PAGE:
5. You have “6.9kW” as the minimum Sungrow battery stack, it’s 9.6kW, wrong way around!

  6. I am in the process of organising an install of a 6.6kW solar power system and Tesla Powerwall 2 to be AC coupled together.
    The installer is a platinum rated SQ supplier. The lead was generated from this site. Thank you, Finn and SQ team!
    Here are the main components:

    6.6kW solar system with 13.5kWh battery storage
    • Jinko Solar Tiger Neo JKM440N-54HL4-V (440W) 15x Panels
    • Enphase IQ8AC-72-M-INT (0.37kW) 15x
    • Tesla Powerwall 2 (13.5kWh)

    Cost ~ $23K
    Cost of PW2 Installed ~ $16K

    This is for my mum and dad’s property, and they both pensioners.
    They were able to secure the Solar VIC battery rebate before 30 June 2023, and the above costs are after the rebate is applied.

    Could I further save them more money by switching out the PW2 with the Sungrow setup described in this article?

    Under SH5.0RS: Technical Specs you write:
    Approx retail: $15041 + installation

    This is using the SBR128 unit with a usable storage capacity of 12.8kWh (just 0.7kWh less than a single PW2 output).
    I am unsure if the switch over from Tesla PW2 to an equivalent Sungrow system will be a huge saving.

    The only other advice I have been given was to get rid of the microinverters, which I am reluctant to do as the panels
    are to be installed across multiple parts of the roofing. Yes, I know Fronius inverters support multiple strings but you
    still do not get panel level monitioring.

    Any thoughts on whether the SH5.0RS + SBR128 would be a good substitute for the PW2, and can be AC coupled to a Jinko + Enphase IQ8AC
    solar power system?

    • Anthony Bennett says

      Hi Sam,

      You certainly can have a Sungrow as an AC coupled unit with external solar inverters. You may find it beneficial to have your enphase system to cover small arrays facing different directions but I would also add some DC coupled solar to the Sungrow inverter to give you black start, apocalypse proof autonomy in case there is an extended blackout. DC coupling is inherently efficient and if you have the roof space there is potential to add up to 20kW on a single phase using Sungrow. They also have 8 & 10kW single phase units coming out soon.

      • Hi Anthony,

        Thank you so much for your insights.

        As you have correctly pointed out, unlike the Tesla PW2 the Sungrow hybrid inverter supports black start for a flat battery.
        This will require a string of DC panels. From what I can see, the minimum MPPT voltage is 40V. This means I would need to have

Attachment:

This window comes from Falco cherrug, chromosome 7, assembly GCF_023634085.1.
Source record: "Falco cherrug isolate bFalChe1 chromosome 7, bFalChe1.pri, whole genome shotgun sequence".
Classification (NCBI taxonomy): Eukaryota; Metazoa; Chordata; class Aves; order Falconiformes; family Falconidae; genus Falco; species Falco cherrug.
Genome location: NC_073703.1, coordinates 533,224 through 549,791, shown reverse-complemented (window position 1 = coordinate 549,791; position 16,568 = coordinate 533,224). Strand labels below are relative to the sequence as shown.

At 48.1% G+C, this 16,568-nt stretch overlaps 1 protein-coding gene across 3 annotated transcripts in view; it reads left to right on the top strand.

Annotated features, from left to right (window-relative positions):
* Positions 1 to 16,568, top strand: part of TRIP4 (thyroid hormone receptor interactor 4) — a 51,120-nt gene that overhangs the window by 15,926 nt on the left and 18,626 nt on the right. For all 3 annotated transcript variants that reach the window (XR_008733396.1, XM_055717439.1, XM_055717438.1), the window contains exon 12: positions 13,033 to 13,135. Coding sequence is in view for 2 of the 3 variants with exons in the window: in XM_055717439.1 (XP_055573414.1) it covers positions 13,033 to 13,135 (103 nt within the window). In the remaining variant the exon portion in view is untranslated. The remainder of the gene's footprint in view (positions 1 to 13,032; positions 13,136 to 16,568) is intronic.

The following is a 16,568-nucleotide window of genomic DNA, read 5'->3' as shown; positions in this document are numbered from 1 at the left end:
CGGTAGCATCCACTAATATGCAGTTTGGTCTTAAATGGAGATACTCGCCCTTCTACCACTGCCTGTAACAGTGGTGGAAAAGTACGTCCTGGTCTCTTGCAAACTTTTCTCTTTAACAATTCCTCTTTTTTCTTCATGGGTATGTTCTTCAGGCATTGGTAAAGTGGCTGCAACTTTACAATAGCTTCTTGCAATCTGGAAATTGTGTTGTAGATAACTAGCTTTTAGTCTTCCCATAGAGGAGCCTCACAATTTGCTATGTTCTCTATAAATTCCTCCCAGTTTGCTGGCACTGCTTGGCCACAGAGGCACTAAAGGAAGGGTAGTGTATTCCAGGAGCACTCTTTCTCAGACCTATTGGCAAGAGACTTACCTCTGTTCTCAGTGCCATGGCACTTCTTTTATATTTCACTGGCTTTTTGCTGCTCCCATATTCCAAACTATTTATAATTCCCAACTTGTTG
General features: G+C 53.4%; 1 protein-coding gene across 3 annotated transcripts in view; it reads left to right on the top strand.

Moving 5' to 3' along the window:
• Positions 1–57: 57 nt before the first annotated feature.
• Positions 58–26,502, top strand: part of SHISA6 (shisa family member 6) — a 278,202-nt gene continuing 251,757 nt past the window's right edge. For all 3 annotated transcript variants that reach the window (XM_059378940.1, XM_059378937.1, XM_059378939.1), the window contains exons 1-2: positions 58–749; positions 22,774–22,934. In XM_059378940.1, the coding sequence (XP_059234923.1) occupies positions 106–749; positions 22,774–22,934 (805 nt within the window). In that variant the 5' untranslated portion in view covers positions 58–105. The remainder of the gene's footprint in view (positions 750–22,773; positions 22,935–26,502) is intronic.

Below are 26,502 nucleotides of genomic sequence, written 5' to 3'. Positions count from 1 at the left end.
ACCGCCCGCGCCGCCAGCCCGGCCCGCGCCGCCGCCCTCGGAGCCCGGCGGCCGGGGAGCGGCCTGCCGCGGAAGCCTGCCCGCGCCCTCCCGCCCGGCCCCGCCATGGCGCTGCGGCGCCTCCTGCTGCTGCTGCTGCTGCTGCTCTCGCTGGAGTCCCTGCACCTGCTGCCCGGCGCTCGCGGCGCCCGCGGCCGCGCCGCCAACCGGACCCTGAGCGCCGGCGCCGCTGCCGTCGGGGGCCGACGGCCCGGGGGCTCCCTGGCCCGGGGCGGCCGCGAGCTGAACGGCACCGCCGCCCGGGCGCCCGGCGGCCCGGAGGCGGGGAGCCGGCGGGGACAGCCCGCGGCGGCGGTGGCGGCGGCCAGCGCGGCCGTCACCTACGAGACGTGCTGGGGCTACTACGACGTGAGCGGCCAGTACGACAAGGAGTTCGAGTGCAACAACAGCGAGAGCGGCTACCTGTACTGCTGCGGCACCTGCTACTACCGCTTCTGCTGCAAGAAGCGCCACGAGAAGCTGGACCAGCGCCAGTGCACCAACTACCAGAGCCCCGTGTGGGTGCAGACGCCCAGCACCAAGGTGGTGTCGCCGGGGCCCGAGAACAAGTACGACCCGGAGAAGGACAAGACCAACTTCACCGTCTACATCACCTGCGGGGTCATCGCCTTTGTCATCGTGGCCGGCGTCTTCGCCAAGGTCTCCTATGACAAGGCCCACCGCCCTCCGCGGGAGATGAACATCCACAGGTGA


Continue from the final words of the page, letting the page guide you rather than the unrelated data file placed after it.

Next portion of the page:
at least 4x 440W Jinko panels wired up directly to a string.

        It is starting to look like the microinverters will need to be ditched if the installer doesn’t agree with this hybrid solution.

        Is there any other way of achieving black start when the grid is offline?

        Also, considering the recent Tesla PW2 price drop (via the $750 rebate application until end of 2023), is it still worth considering
        the Sungrow stack (SH5.0RS Hybrid Inverter + SBR128 DC Battery)?

        Regards,
        Sam

  7. Hybrid inverters are a great emerging technology, particularly now they can do 3 phase. But i would Fronius any day. Chinese owned inverters like sungrow present a clear security risk

    • “Chinese owned inverters like sungrow present a clear security risk”

      Would you care to elaborate what these security risks might be in a residential and non-government use scenario?

      Should I also be worried when I fly my DJI drone for my roof inspections?

      • Hi Sam, while all inverters that are internet enabled have the capability to be hacked. Chinese-made inverters present a higher risk as the Chinese Government has laws that allow them to force manufacturers to include vulnerabilities and report data.

        For a residential or Non Government use, this could mean hacking some data on the same WIFI networks, or they could hack a thousand or 10 thousand at the same time and cause a major disruption.

        In regards to your DJI drone, it’s your call but i think they’re the ones the army just banned as they also had these drones. But i doubt it’s as risky for a roof inspection.

    • This is the primary reason that I’m hesitating to get a Sungrow inverter – everything else about them looks like they would suit my requirements very well!

      • Hi Joss, I was the same as you. the Chinese inverters are great on paper, have good warranty claims, efficient, affordable, but I couldn’t overlook the risk. I thought I pay $300 a year for anti-virus for my computer. Would i pay an extra $1500 for a European inverter that I’ll have for a decade, makes sense.

  8. Carol Feil says

    What are your thoughts on the Sungrow SH10RS?
    Thanks so much!

    • Anthony Bennett says

      Hi Carol,

      I haven’t clapped hands on the new 8 & 10kW single phase units but I’m aware they’re in Australia and being tested in the field. Likely a good device that installers are happy to have decent sized terminations on the plugs to install the fat cables required.

  9. Hi Anthony,

    Thank you for this informative review. Just remind you that the title should be “SH5.0RS” for single-phase.

    Bill

    • Anthony Bennett says

      Thanks Bill

      All sorted.

      • Hi Anthony,
        I have 6.5KW Panels & a 9.6KW battery.
        My battery rarely goes below 90% capacity as I am very frugal with energy.
        What would be involved with going completely off grid?
        Thanks,
        Pete

        • Anthony Bennett says

          Hi Pete,

          I don’t encourage people to go off grid, especially not with a garden variety hybrid, they’re just not built for it.

          Unless you start with a Selectronic SpPro. They’re built for anything.